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Tag Archives: Stoic

The Life of Marcus Aurelius: Part III

Written by Katherine Kennedy, Contributing Writer, Classical Wisdom Parthian Attacks With barely enough time to get comfortable in the Emperor’s seat, Marcus Aurelius and Lucius Verus’ minds were turned to a ghost that haunted their predecessor. As Emperor Antoninus Pius lay dying, his mind was often consumed by the actions of foreign kings. Such worries

How Stoicism Cured My Depression

Written by Pete Lewis, Contributing Writer, Classical Wisdom Long ago and far away, laws of physics sent an asteroid hurtling through space. It collided with a planet in its equally predetermined orbit. That is how the theory goes. Neither the asteroid nor the planet is at fault for wiping out the dinosaurs. It was a

Epictetus: Philosophy as a Guide to Life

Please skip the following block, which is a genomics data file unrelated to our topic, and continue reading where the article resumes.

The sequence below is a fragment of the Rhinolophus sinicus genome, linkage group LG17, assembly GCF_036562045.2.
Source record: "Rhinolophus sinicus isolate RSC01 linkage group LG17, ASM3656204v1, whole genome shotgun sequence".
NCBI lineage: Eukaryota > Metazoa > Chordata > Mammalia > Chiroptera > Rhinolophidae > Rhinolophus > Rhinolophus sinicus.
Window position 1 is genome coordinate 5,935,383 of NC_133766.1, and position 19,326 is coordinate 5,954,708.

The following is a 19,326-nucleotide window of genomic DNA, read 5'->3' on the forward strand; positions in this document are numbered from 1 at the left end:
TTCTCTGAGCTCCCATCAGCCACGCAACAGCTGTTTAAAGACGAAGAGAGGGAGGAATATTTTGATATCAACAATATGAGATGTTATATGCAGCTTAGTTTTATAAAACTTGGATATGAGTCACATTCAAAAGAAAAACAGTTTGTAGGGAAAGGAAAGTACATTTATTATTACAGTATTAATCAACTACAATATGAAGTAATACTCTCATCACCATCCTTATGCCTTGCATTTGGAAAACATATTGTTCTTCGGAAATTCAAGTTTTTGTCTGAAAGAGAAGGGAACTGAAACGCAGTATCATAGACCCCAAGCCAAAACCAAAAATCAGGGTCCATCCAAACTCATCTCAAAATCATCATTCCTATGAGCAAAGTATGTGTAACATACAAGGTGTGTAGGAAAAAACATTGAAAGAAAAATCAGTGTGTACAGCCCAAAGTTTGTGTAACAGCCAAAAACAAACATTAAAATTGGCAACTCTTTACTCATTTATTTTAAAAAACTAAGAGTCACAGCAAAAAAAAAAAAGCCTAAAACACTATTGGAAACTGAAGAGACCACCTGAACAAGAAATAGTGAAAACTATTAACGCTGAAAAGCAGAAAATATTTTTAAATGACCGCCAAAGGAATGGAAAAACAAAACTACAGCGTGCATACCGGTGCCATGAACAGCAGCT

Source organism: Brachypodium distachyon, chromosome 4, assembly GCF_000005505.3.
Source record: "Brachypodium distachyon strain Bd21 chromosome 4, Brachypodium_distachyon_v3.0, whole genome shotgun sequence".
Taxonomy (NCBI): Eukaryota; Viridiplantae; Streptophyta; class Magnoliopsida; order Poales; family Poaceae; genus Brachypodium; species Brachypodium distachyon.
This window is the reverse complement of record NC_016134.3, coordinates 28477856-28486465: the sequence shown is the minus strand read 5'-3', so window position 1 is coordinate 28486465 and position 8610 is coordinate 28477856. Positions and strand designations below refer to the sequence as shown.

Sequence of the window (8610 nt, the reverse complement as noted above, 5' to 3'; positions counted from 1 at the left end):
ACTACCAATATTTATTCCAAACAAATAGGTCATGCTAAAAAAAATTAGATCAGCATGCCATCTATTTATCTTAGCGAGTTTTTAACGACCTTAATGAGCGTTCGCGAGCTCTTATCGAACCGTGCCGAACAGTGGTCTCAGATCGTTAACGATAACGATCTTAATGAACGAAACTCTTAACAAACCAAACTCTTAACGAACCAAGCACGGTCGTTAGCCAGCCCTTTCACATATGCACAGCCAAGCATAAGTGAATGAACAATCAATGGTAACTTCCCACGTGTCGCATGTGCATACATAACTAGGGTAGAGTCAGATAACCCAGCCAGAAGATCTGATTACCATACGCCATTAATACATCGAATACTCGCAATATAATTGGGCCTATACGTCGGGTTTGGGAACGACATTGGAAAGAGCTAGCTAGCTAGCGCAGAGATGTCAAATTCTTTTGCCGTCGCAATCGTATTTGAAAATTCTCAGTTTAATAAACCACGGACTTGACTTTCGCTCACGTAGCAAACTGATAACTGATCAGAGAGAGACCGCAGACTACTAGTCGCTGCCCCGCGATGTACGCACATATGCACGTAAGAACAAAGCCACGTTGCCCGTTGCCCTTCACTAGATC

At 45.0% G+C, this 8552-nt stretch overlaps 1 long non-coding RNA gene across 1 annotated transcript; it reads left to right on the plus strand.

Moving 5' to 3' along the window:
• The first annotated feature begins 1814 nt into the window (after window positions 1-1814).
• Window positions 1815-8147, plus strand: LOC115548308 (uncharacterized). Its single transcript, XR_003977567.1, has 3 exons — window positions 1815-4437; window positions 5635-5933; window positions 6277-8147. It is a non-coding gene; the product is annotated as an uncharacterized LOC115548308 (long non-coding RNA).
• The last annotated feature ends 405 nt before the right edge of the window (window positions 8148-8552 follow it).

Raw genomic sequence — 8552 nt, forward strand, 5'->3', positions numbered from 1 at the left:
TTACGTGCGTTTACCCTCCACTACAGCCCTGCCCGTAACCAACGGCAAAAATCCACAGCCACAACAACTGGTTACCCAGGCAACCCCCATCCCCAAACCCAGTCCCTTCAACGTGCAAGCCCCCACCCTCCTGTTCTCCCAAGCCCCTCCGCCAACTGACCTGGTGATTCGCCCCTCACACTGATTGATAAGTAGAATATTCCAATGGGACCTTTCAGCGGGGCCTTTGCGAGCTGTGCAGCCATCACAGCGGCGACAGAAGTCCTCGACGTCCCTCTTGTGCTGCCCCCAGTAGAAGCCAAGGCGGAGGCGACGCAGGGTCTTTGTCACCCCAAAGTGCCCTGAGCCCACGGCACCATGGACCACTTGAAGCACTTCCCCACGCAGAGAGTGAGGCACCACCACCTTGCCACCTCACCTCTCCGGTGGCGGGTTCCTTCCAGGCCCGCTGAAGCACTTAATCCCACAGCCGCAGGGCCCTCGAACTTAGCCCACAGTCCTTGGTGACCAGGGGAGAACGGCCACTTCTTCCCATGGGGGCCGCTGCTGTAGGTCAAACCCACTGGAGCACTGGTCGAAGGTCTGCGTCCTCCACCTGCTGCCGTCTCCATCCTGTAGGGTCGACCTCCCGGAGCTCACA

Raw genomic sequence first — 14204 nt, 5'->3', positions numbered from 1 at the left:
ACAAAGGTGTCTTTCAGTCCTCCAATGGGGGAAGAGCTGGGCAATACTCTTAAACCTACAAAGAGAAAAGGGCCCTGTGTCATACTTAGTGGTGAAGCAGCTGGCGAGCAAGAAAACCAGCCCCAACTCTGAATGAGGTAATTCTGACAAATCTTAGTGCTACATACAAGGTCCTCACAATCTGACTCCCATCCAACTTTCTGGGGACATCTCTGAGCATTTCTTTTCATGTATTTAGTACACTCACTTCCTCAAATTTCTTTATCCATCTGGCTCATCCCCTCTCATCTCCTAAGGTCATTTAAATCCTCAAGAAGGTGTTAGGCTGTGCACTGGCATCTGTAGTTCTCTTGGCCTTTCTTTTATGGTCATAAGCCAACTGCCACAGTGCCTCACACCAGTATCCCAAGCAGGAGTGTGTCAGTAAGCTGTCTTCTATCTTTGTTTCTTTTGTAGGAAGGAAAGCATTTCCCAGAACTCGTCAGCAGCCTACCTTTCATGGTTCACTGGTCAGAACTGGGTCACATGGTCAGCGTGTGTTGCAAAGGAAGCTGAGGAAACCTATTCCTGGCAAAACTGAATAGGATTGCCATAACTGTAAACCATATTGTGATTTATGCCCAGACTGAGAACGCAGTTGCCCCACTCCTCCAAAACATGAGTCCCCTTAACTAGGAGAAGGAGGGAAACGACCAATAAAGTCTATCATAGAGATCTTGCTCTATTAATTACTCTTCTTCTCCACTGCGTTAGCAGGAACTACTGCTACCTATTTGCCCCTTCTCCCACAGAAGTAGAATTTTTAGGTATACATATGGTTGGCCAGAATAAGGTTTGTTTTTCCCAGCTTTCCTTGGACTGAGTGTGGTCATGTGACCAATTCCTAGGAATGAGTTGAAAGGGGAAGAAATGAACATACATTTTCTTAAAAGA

Written by Edward Whelan, Contributing Writer, Classical Wisdom Stoicism was one of the most popular and influential schools of philosophy in the Ancient World. Indeed, it is still popular to this day and is studied in Universities. One of the greatest of all Stoic philosophers was Epictetus (55-135 AD), a man who, despite being subjected

How to Be a Citizen of the World

Written by Alex Barrientos, Associate Editor, Classical Wisdom The term ‘cosmopolitan’ is derived from the Greek kosmou politês, which roughly translates to ‘world citizen.’  The notion of what it means to be a cosmopolitan was probably best expressed in a response often attributed to Diogenes the Cynic who, when asked where he came from, responded,

Chrysippus the Under-Rated

By Jacob Bell, Associate Editor, Classical Wisdom “If Chrysippus had not existed, neither would the Stoa.” This became a popular catchphrase of the Stoics. The Stoics viewed Chrysippus as a central figure in helping to establish the core doctrines and principles of Stoicism. Chrysippus is often hailed as the “second founder of Stoicism.” The Stoics

Epictetus, the Stoic-Slave

By Jacob Bell, Associate Editor, Classical Wisdom Epictetus was a Stoic philosopher that lived from 55-135 CE. He came before Marcus Aurelius and after Seneca. Epictetus was a slave for much of his youth and began studying philosophy under Musonius Rufus during his enslavement. He gained his freedom sometime after the death of Emperor Nero